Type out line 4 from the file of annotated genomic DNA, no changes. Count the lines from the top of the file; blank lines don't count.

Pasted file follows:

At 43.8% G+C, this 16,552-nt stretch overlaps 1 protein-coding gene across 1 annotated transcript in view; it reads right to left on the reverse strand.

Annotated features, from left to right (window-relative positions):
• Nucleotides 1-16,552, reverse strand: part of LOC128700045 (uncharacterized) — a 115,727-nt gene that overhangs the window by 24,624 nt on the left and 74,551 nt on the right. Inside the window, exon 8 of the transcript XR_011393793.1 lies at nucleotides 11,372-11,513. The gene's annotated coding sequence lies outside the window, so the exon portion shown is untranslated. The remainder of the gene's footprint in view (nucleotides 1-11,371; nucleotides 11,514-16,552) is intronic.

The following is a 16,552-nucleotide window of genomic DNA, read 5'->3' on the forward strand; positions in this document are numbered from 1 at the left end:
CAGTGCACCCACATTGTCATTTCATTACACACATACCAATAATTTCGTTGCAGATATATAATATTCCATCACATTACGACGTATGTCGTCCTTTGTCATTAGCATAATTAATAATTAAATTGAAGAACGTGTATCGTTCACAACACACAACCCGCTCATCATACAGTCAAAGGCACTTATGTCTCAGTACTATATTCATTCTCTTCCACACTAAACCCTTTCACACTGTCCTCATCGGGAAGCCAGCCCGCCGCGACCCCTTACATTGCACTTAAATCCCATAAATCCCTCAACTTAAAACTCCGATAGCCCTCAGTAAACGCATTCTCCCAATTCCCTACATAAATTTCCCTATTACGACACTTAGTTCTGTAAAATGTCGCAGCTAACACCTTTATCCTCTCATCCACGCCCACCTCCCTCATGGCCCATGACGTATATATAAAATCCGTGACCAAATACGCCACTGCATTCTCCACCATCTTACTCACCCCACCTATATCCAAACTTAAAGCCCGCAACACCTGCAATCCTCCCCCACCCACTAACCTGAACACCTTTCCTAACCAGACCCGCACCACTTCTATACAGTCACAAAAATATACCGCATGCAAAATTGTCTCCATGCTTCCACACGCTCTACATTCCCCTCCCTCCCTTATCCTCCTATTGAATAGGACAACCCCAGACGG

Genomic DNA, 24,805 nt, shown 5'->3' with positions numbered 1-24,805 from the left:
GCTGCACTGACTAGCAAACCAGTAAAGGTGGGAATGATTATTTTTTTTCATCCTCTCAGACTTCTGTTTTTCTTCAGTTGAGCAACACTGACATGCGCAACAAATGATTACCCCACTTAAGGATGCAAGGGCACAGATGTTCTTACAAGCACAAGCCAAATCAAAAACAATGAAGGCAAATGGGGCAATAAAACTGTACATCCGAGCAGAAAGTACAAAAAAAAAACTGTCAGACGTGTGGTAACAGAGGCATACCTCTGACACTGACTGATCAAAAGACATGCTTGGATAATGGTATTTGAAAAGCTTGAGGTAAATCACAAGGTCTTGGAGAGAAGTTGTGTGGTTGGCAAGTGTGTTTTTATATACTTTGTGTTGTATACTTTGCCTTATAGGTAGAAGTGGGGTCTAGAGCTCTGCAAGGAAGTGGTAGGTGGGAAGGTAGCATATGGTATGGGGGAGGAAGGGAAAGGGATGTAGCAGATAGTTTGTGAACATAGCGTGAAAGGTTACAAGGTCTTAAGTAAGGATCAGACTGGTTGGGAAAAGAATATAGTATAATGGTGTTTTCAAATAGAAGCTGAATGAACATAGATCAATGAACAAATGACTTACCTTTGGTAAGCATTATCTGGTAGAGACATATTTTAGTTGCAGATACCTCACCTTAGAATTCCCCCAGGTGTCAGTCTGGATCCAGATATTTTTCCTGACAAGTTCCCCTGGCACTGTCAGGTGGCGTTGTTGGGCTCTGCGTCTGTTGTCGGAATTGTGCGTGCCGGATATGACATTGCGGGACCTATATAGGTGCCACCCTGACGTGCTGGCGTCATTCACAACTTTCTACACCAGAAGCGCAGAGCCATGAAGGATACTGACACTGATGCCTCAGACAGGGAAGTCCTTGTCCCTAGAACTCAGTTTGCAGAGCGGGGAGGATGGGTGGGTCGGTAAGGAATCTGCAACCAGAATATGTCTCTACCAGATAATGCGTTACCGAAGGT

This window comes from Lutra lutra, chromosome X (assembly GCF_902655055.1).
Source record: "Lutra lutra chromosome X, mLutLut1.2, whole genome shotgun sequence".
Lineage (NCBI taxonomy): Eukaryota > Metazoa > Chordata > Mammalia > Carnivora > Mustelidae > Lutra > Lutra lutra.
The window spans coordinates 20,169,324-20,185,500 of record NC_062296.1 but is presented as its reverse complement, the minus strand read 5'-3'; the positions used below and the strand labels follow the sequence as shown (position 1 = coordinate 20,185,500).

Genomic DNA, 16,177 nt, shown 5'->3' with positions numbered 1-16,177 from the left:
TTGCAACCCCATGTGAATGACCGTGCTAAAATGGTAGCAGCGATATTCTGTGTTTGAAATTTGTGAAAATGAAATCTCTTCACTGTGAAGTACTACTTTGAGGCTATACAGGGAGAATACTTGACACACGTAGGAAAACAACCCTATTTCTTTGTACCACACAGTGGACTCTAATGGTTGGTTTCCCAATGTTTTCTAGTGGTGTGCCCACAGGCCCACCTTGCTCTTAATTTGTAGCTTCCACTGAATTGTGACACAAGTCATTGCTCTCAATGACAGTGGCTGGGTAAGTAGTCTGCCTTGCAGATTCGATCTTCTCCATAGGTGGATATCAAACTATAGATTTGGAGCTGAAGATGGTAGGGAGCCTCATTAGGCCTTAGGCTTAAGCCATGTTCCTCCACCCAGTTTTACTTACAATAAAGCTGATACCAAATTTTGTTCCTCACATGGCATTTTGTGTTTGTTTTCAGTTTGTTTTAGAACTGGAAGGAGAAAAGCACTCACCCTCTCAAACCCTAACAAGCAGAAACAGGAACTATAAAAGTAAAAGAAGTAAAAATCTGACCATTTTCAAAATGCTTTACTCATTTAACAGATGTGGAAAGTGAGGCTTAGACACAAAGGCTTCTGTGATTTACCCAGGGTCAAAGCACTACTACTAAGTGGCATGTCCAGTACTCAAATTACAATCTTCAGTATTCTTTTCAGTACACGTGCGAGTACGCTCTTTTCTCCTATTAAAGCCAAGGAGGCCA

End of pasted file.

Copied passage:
The following is a 16,552-nucleotide window of genomic DNA, read 5'->3' on the forward strand; positions in this document are numbered from 1 at the left end: